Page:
Resolution of factual disputes and the assessment of the credibility of the witnesses, is, of course, for the jury (People v. Carlson (1980), 79 Ill. 2d 564, 583; People v. Zuniga (1973), 53 Ill. 2d 550, 559), and we will not reverse a judgment of conviction unless the evidence is so unsatisfactory or improbable that a reasonable doubt as to the guilt of defendant remains (People v. Lewis (1981), 88 Ill. 2d 129, 151; People v. Carlson (1980), 79 Ill. 2d 564, 583; People v. Clark (1972), 52 Ill. 2d 374, 387).

The evidence showed that Larry Lionberg worked a night shift at a gas station at 180th Street and Halsted near Homewood. He was visited there by his fiancee, Carol Schmal, and another couple. Larry and Carol were last seen by their friends about 2:15 a.m. on May 11, 1978, although Larry apparently made a call to a former *316employer from the station about 2:30 a.m. At 6:30 a.m., the owner arrived at the station and found it unattended, open and ransacked. Some money and merchandise valued at $300 were missing. Police were called. Carol’s car was found at the station; her purse was on the front seat.

The victims’ bodies were found on May 12 at about 10:30 a.m. in East Chicago Heights. The investigating officer, P. J. Pastirik, testified that Larry was found face down in a nearby field, shot in the head twice and the back once. Carol was found in an upstairs room of a nearby abandoned townhouse at 1528 Canon Lane. Carol, also face down, had been shot twice in the head. She was clothed in knee-socks and a partially removed sweater and brassiere, and lying on a pair of jeans. A piece of plywood was covering the lower part of her body. The investigating medical officer said that she had been shot where she was found but could not say with certainty that Larry had been. Tests run on a vaginal swab taken from Carol at that time indicated that she had had intercourse within the past 36 hours. There was no trauma to the vaginal area; no foreign pubic hairs were found. Neither Carol’s boots nor the murder weapon was recovered. Testimony indicated that bullet fragments recovered from each body had been fired from the same gun. Powder burns around Carol Schmal’s wounds indicated the weapon was fired from a distance of six to 12 inches.

While Officer Pastirik was at the scene the substance of two anonymous calls was relayed to him. The calls came from an unidentified male with a “black voice” who said that the people who committed the murders were at the scene of the investigation. He also described a red Toyota and gave a license number reported to the officer as GA 1390. It is unclear whether the caller connected this number with the red Toyota. Officer Pastirik *317testified that as he and a partner walked towards a rather large crowd that had gathered, two black men began walking briskly away. The men were stopped and questioned when they reached a red Toyota parked nearby. Dennis Williams, Verneal Jimmerson and the car were taken to the station. Williams was never released. (The charges against Jimmerson were dropped when Paula Gray recanted her testimony at the preliminary hearing.) Defendants Rainge and Adams were questioned later that evening but were released; however, Adams’ car, a beige Toyota bearing plates numbered GX 1390, was held.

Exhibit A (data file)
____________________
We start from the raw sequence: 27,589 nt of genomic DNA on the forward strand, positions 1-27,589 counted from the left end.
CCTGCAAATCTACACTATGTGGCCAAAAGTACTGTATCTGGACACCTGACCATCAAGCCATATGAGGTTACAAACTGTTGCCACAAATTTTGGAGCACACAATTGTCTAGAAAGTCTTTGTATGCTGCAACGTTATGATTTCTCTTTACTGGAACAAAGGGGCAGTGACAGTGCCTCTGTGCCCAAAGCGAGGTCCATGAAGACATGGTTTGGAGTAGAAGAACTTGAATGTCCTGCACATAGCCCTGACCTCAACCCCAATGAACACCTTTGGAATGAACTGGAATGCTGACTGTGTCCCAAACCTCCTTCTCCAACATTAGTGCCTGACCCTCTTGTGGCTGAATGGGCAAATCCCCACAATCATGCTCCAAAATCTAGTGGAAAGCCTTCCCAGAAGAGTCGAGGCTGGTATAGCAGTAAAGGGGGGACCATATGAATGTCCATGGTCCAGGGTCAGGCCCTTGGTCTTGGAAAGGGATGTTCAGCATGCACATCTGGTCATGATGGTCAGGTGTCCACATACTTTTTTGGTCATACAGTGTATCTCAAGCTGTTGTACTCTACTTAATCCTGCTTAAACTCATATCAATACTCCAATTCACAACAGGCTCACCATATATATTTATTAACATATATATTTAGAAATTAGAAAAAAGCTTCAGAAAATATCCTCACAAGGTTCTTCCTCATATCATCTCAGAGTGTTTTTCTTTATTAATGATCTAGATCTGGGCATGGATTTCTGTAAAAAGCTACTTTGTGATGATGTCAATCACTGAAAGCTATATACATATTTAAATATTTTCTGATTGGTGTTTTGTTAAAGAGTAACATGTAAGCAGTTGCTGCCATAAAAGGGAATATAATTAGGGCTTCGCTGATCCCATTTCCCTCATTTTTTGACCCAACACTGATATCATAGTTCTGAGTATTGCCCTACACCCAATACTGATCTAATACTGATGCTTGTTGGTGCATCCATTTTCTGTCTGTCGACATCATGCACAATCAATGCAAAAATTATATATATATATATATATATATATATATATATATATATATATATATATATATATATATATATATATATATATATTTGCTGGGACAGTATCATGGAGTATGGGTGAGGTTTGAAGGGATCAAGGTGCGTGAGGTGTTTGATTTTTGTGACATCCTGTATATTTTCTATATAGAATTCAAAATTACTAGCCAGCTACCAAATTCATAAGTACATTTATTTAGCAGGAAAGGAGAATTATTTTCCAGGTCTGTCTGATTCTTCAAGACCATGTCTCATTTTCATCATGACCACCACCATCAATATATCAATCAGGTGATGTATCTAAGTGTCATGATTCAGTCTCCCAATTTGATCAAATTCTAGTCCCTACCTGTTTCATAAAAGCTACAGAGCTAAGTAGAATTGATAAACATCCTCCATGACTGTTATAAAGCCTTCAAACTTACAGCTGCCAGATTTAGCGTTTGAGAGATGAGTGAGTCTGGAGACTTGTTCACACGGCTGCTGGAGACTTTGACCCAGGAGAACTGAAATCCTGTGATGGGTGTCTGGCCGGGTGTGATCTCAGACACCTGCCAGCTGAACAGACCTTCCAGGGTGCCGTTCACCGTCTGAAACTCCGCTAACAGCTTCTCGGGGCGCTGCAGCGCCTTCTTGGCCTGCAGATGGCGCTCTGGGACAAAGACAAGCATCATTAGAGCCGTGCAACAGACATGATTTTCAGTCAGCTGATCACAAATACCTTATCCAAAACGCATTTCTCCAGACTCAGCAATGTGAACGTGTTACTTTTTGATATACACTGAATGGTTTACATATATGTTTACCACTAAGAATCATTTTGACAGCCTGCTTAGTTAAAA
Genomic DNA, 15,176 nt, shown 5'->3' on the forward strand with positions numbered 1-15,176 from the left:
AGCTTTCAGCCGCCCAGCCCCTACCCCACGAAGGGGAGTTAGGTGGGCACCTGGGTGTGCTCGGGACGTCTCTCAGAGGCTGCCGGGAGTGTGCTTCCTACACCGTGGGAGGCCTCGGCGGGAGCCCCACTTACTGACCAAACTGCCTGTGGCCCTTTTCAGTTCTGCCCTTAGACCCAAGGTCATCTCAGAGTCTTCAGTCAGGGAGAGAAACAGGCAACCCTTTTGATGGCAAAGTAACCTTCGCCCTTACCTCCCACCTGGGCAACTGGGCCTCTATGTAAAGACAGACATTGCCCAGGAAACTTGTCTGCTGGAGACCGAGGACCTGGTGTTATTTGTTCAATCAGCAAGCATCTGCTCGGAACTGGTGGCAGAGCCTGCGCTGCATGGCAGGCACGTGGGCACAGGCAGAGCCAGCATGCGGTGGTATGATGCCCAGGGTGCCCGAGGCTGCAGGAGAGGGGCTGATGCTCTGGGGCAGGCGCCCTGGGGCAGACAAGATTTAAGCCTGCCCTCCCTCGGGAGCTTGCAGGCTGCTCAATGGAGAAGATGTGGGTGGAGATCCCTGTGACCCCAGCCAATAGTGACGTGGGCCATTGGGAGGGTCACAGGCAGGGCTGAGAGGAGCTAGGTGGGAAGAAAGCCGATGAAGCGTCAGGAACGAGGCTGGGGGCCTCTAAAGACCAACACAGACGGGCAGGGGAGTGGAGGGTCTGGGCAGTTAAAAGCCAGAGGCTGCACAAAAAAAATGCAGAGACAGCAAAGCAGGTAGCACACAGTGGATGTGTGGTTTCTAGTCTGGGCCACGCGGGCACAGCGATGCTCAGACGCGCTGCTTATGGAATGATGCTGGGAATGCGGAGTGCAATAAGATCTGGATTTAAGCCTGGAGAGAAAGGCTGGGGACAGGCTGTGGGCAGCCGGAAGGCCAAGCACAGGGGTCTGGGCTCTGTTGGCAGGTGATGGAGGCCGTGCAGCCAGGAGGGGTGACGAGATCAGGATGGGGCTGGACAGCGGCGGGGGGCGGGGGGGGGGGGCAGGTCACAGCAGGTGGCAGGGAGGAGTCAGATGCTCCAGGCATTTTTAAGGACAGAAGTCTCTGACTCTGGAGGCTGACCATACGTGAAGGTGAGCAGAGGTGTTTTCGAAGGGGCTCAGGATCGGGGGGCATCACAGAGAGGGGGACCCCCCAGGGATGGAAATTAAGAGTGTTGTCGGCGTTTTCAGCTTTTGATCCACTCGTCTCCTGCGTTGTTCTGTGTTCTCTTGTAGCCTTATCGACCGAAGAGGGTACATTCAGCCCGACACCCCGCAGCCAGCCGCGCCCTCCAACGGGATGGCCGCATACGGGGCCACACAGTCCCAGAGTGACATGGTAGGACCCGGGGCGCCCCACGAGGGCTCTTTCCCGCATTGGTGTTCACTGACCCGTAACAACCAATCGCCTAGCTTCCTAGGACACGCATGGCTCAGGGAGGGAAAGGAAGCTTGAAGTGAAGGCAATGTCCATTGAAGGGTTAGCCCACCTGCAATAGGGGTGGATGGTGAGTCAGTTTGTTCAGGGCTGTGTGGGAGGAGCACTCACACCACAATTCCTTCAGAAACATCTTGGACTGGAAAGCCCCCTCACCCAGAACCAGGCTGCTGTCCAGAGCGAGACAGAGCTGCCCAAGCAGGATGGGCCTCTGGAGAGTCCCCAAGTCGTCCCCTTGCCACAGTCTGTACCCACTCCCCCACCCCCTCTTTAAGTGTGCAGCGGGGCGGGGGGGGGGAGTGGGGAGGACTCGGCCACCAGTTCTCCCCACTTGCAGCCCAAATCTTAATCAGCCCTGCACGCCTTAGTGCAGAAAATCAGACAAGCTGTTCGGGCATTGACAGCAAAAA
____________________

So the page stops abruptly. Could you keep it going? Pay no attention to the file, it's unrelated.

The following day, May 13, Officer Pastirik interviewed Charles McCraney, who lived on Hammond Lane in East Chicago Heights. He admitted to making the anonymous phone calls and identified both cars as those he had seen in the early morning hours of May 11. At this time, or shortly thereafter, McCraney also told the police what he had witnessed on the 11th but said he would not identify anyone until the police promised to relocate him. He eventually identified all four defendants as people he had seen in the early morning hours of May 11, near 1528 Canon Lane.